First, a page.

Institutional members access full text with Ovid®

Share this article on:

Foodomics for healthy nutrition

Bordoni, Alessandra; Capozzi, Francesco

Current Opinion in Clinical Nutrition & Metabolic Care: September 2014 - Volume 17 - Issue 5 - p 418–424
doi: 10.1097/MCO.0000000000000089
ASSESSMENT OF NUTRITIONAL STATUS AND ANALYTICAL METHODS: Edited by Dwight E. Matthews and Kristina Norman

Purpose of review: To understand how the principles of foodomics could improve the assessment of the nutritional status and needs.

Recent findings: The knowledge that metabolic pathways may be altered in individuals with genetic variants in the presence of certain dietary exposures offers great potential for personalized nutrition advice, and epigenetics and nutrigenetics have been used to assess the need and status of specific nutrients. MicroRNAs profiling and genome-wide association studies have also contributed. Since nutritional effects of complex diets emerge only if dietary assessments are validated, nutrimetabolomics offers the validation tools on the basis of food intake biomarkers.

Summary: Apart from the provision, via a high-throughput approach, of objective measurable parameters to be used as biomarkers, a consensus must be reached on the definition of health and wellness. Health (and wellness) can be considered a position having specific coordinates in a multiple-dimension space, and many factors contribute to our movements in this space. Foodomics is the science aiming at studying, through the evaluation of different biomarkers, the entity and the direction of the movements across the healthy or unhealthy space, developing models that are able to explain how food components, food, diet and lifestyle can influence our trajectory toward the healthy condition. Only considering the ‘health space’ as a multidimensional one, we have the possibility of understanding the complex relationship linking nutrition and health, and of reaching healthier conditions by personalized balanced diets in a foodomics vision.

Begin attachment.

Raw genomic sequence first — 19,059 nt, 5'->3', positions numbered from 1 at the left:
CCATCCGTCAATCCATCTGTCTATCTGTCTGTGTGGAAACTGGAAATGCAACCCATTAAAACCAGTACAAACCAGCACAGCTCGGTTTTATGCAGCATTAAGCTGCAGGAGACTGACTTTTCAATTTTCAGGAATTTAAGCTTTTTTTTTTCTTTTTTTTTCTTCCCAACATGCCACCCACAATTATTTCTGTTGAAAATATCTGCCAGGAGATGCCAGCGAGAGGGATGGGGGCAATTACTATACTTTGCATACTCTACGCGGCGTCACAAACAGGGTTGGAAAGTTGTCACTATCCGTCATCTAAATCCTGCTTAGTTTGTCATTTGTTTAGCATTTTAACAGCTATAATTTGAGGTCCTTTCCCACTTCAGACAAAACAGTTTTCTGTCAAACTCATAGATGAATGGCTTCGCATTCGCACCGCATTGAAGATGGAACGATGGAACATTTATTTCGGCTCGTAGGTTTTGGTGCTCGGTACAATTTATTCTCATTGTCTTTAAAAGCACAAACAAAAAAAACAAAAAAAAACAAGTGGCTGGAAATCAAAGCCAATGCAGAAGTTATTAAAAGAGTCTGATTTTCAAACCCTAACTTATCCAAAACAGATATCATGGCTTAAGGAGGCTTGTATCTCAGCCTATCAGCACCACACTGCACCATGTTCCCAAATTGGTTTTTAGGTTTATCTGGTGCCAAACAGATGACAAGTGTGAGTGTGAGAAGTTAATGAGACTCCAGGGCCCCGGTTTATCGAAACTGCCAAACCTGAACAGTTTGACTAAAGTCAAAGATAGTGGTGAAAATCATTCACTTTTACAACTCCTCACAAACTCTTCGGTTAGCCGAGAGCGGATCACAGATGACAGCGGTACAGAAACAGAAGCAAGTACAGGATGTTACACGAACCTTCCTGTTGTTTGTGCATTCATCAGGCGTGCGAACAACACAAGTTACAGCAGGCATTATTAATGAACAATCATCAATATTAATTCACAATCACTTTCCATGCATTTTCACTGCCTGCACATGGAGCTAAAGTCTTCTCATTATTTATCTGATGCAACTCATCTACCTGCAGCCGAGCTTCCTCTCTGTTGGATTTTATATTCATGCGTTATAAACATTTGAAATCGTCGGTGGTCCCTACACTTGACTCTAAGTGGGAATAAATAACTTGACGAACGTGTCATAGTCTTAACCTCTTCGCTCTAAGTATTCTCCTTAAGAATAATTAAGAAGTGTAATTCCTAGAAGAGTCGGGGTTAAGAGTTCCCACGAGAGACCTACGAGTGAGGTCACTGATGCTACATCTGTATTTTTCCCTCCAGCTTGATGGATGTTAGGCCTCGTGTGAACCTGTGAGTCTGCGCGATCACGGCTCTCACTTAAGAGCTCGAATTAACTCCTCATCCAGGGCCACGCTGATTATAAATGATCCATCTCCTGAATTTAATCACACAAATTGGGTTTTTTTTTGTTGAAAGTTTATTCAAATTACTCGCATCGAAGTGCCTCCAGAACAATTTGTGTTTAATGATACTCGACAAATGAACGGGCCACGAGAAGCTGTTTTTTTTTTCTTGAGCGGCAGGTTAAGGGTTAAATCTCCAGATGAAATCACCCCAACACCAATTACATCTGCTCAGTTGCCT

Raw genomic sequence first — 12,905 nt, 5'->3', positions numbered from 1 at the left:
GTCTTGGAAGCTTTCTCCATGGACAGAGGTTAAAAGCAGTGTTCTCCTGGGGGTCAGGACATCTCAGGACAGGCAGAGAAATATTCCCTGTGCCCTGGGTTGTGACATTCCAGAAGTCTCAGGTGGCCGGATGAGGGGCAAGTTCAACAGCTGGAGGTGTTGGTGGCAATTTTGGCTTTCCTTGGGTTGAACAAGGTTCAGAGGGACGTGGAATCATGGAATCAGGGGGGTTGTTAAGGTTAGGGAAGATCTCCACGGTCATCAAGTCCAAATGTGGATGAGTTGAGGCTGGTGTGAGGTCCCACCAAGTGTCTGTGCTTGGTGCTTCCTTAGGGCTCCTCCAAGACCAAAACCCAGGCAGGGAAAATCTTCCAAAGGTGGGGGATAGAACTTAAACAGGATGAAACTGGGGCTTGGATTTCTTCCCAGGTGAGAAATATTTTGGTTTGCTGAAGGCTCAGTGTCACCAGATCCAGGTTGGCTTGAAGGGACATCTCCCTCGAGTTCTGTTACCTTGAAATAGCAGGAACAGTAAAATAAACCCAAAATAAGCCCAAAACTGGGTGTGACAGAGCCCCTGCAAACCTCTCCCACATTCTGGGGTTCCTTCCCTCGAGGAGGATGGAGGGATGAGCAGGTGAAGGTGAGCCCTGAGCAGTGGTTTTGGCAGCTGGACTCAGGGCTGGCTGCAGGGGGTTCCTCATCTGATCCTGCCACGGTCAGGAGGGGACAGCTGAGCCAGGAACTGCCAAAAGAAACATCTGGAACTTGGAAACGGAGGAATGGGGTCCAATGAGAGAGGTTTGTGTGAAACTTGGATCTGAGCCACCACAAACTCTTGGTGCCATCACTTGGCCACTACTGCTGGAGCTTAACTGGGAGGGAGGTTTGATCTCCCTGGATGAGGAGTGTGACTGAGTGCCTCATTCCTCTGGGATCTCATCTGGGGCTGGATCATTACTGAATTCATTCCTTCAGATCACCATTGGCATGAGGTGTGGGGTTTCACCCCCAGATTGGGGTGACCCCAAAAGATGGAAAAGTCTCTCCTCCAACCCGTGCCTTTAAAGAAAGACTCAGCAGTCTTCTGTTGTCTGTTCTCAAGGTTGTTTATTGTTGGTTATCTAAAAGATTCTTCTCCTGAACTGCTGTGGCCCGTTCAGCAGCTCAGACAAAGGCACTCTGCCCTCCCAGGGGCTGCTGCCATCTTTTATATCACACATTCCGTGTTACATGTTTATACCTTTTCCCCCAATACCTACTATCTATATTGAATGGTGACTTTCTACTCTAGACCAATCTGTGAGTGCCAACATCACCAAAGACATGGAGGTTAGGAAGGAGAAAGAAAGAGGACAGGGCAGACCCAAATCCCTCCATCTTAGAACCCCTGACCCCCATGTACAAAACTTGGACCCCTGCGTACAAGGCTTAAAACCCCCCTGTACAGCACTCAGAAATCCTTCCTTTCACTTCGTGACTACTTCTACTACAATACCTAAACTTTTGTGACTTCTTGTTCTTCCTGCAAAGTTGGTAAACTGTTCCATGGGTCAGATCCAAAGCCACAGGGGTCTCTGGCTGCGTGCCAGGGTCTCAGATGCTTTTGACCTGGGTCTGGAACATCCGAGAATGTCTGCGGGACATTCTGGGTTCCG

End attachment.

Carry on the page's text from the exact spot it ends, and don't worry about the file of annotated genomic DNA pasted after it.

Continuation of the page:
Department of Agro-Food Sciences and Technologies, University of Bologna, Bologna, Italy

Correspondence to Francesco Capozzi, Department of Agro-Food Sciences and Technologies, Piazza Goidanich 60, 47521 Cesena (FC), Italy. Tel: +39 054 733 8105; e-mail: francesco.capozzi@unibo.it

© 2014 Wolters Kluwer Health | Lippincott Williams & Wilkins